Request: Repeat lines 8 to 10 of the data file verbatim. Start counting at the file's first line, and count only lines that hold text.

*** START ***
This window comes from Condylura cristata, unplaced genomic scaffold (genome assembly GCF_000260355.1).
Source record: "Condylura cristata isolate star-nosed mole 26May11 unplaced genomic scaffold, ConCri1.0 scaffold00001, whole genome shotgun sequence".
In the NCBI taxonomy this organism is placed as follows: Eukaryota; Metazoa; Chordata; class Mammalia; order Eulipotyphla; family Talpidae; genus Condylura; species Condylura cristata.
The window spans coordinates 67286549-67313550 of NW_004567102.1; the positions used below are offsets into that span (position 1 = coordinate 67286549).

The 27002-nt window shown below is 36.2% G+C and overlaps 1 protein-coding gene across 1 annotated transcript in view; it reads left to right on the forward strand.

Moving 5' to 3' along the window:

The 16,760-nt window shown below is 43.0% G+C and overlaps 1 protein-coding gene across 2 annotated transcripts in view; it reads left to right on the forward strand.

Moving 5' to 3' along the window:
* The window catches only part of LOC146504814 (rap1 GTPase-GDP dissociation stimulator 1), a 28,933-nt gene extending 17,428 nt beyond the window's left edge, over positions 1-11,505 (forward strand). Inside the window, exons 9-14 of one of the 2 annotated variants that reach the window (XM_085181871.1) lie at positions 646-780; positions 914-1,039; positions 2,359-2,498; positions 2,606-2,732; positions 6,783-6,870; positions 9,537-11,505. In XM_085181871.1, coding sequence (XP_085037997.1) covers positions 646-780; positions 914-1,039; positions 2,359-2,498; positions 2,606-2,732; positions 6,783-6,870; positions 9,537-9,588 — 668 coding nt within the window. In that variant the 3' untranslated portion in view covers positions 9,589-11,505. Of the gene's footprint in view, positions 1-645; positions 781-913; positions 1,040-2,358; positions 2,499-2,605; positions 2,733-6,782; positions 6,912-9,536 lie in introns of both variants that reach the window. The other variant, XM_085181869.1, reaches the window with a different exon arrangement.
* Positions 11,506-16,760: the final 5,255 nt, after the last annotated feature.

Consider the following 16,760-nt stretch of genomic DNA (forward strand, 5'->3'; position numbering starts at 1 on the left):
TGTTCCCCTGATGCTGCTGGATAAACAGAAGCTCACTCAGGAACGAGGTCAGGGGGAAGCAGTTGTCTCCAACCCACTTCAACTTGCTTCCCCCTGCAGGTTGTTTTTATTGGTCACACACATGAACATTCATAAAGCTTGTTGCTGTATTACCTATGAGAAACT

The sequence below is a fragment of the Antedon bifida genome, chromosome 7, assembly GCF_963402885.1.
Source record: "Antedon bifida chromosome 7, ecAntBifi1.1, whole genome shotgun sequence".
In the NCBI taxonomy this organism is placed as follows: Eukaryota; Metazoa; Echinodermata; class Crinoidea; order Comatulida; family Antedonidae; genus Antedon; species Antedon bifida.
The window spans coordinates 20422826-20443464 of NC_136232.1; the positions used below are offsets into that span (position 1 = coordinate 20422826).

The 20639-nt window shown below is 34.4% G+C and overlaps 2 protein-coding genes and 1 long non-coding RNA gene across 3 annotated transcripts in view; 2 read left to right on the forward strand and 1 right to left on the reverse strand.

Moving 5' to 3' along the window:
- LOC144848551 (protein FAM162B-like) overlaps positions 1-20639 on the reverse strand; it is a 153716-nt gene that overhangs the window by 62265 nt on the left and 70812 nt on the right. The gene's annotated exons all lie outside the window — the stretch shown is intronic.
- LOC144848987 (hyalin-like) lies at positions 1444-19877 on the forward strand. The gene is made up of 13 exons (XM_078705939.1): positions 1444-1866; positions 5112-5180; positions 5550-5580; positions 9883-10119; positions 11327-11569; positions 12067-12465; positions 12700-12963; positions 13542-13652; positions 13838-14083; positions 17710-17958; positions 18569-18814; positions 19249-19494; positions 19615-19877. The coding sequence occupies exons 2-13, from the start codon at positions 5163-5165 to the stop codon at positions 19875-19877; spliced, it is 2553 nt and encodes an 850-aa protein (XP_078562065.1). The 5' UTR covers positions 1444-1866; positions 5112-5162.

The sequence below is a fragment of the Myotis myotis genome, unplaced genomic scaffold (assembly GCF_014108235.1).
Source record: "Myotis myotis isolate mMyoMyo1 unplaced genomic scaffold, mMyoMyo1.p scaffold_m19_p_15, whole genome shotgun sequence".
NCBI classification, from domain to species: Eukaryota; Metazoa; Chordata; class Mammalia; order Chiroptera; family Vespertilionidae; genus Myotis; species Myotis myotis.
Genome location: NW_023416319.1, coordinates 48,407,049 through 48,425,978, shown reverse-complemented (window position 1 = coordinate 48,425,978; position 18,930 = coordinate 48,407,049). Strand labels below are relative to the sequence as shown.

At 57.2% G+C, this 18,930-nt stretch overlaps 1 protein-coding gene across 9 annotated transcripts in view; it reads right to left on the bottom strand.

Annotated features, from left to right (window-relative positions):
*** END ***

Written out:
Moving 5' to 3' along the window:
* The window catches only part of LOC146504814 (rap1 GTPase-GDP dissociation stimulator 1), a 28,933-nt gene extending 17,428 nt beyond the window's left edge, over positions 1-11,505 (forward strand). Inside the window, exons 9-14 of one of the 2 annotated variants that reach the window (XM_085181871.1) lie at positions 646-780; positions 914-1,039; positions 2,359-2,498; positions 2,606-2,732; positions 6,783-6,870; positions 9,537-11,505. In XM_085181871.1, coding sequence (XP_085037997.1) covers positions 646-780; positions 914-1,039; positions 2,359-2,498; positions 2,606-2,732; positions 6,783-6,870; positions 9,537-9,588 — 668 coding nt within the window. In that variant the 3' untranslated portion in view covers positions 9,589-11,505. Of the gene's footprint in view, positions 1-645; positions 781-913; positions 1,040-2,358; positions 2,499-2,605; positions 2,733-6,782; positions 6,912-9,536 lie in introns of both variants that reach the window. The other variant, XM_085181869.1, reaches the window with a different exon arrangement.
* Positions 11,506-16,760: the final 5,255 nt, after the last annotated feature.